• personal watercraft (jet-skis, …)(a sail boat with its motor running is a motor boat – even with sails up)

Slide147

motor boats meeting head-on

The usual custom is to pass port-to-port

Slide148

sailboat and motor boat meeting head-on

how the rules say it should happen

Slide149

sailboat and motor boat meeting head-on

how the rules say it should happen

wise move for sailboat is to bear off a bit

Slide150

motor boats on a crossing path

boat on right is

stand-on vessel

boat on left is

give-way vessel

Slide151

sailboats head-on or crossing

(upwind or downwind)

boat on starboard tack

is stand-on vessel

boat on port tack is

give-way vessel;

sails behind other boat

Slide152

sailboats crossing on the same tack

(upwind or downwind)

leeward boat is

stand-on vessel

windward boat is

give-way vessel

– must head up or

even tack

Slide153

one boat overtaking another

(motor or sail)

overtaking boat is give-way vessel

overtaken boat is stand-on vessel

Slide154

Big boats in San Diego Bay

• There’s a channel down the middle of San Diego Bay – marked by red and green buoys – dredged deep enough for large ships• Small boats can sail outside of the channel• Always know whether you are in the channel – check the buoys – keep a lookout for large ships• 5 horn blasts (• • • • •) mean “you are in my way”

– look around to check whether it’s meant for you – get out of the channel a.s.a.p.• Tug boats and tour boats don’t stay in the channel – be aware of them

Slide155

◊ Local knowledge ◊

• winds• tides• a brief tour of San Diego Bay

Slide156

winds

• winds are generally from the west to north-west• San Diego winds are relatively light – more than 12-14 knots is rare – small white-caps at this wind speed• usually calm-to-light before noon and after 6:00 pm• check National Weather Service website

– go to weather.gov and enter san diego, ca

for forecast at SD airport – for details, click hourly weather forecast at bottom

Slide157

tides

• two high and two low tides each day – 6-7 hours from high to low (or low to high)• number is relative to m.l.l.t. (mean-low-low-tide) – this is the depth given on charts• largest swing around new and full moon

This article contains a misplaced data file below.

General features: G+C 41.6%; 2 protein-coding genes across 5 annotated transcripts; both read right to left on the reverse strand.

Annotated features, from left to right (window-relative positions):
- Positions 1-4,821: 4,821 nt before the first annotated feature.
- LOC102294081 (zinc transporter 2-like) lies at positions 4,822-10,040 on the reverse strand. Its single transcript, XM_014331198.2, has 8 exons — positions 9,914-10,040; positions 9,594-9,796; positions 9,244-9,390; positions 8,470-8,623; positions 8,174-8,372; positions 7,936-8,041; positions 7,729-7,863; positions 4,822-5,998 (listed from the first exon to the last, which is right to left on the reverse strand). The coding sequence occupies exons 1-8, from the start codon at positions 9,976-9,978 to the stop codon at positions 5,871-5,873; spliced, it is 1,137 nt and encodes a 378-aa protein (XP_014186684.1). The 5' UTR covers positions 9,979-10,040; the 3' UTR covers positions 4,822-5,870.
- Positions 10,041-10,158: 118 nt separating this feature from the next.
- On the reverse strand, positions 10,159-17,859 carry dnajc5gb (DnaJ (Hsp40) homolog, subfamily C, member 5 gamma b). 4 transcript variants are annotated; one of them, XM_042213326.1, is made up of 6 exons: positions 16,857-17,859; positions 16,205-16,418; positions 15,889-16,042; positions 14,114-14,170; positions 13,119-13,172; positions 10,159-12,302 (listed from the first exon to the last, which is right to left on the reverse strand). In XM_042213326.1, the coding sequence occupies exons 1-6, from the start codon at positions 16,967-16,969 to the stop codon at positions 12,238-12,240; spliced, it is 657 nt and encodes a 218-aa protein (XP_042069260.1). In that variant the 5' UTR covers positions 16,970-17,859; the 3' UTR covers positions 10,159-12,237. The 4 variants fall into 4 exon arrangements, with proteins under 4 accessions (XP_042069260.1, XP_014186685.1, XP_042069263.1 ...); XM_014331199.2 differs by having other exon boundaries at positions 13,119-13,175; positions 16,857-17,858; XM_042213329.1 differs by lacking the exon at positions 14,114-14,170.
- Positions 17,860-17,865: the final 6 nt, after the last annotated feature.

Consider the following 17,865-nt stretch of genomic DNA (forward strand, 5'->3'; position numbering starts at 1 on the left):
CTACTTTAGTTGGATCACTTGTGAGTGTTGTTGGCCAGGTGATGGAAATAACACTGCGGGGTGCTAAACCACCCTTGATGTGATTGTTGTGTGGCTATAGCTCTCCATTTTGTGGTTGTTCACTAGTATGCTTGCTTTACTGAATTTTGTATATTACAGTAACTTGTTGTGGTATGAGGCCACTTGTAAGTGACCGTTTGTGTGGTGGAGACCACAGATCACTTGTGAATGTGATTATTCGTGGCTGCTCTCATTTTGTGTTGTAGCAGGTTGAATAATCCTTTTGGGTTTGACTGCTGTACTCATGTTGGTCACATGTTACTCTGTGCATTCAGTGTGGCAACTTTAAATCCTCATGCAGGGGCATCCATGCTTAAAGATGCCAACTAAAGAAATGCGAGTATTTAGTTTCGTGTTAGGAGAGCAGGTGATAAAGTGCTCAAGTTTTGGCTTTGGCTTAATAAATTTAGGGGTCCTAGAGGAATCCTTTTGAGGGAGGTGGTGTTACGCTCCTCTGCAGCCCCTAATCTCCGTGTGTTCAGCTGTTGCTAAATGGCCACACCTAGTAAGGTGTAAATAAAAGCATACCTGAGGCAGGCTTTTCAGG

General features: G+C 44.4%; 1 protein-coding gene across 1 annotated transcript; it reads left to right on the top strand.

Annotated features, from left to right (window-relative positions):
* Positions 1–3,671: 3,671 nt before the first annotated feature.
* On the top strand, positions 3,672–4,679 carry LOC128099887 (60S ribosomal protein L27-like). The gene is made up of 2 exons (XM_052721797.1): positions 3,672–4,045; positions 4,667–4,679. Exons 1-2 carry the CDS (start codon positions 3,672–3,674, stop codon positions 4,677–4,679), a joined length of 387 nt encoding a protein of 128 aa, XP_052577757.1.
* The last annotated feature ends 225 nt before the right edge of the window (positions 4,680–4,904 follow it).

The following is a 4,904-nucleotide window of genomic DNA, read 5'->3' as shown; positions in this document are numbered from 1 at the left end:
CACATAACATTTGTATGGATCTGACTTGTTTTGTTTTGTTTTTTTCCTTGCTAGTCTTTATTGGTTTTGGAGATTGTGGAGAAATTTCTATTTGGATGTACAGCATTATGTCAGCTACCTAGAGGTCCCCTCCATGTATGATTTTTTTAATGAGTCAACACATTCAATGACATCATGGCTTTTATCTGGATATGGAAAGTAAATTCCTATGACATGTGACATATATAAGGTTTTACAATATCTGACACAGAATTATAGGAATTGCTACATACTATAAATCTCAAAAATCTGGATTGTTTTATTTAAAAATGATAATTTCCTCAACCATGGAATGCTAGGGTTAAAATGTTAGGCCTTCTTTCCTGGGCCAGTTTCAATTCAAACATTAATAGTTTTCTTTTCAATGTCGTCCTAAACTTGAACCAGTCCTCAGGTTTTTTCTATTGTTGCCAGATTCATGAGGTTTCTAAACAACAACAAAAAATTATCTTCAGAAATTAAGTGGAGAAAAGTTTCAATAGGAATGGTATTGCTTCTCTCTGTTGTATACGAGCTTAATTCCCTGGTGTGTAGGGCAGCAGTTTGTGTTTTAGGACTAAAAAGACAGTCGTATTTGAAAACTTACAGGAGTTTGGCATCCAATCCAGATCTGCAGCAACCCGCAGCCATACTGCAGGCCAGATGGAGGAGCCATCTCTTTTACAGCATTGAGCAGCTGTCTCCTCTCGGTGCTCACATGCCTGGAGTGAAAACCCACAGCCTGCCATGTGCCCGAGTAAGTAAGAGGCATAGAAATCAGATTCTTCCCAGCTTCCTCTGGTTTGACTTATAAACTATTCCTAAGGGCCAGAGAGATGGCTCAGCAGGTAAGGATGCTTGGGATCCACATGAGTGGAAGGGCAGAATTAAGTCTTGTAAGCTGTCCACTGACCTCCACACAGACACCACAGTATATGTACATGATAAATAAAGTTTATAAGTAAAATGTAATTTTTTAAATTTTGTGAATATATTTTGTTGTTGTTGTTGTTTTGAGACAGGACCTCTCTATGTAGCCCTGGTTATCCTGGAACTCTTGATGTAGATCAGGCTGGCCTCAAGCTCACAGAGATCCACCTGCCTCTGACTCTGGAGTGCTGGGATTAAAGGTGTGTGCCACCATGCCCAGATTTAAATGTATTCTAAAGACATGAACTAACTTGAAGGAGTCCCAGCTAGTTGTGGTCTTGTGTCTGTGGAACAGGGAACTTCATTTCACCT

– occasionally as much as 9 feet (at entrance to Shelter Island basin)• many tide apps; I use TideGraphPro• current can be as much as 2 knots in SD Bay – sometimes not enough wind to move boat against it

– greatest current at and south of Ballast Point• before going out, check tide and wind forecast!

Slide158

tour

Slide159

N

0

1

2

3

4

5

miles

Slide160

Slide161

1.5

3.0

5.9

Slide162

charts.noaa.gov

/PDFs/18773.pdf

Slide163

Slide164

prevailing

wind

Slide165

prevailing

wind

Slide166

Slide167

Slide168

Slide169

Slide170

prevailing

wind

Slide171

Slide172

Slide173

Slide174

Slide175

Slide176

Slide177

the navy stops for gas

Slide178

Slide179

Slide180

Slide181

Thank you for sticking with it

Sail fastSail safeEnjoy yourselfJoin the club

Download Presentation

Download - The PPT/PDF document "Introduction to Sailing Torrey Pines Sai..." is the property of its rightful owner. Permission is granted to download and print the materials on this web site for personal, non-commercial use only, and to display it on your personal computer provided you do not modify the materials and that you retain all copyright notices contained in the materials. By downloading content from our website, you accept the terms of this agreement.

View more...

If you wait a while, download link will show on top.Please download the presentation after loading the download link.

Introduction to Sailing Torrey Pines Sailing Club - Description

San Diego CA MarchApril 2019 Instructor Pete Politzer website sailtpsccom slides edited for the website Schedule Thursdays March 14 21 amp 28 April 4 600 800 pm Text ID: 798958 Download

Uploaded By: shangmaxi
Views: 0
Type: Public

Tags

boat wind sail jib wind boat jib sail sailing sails line close main reach crew sheet apparent tiller tack

Related Documents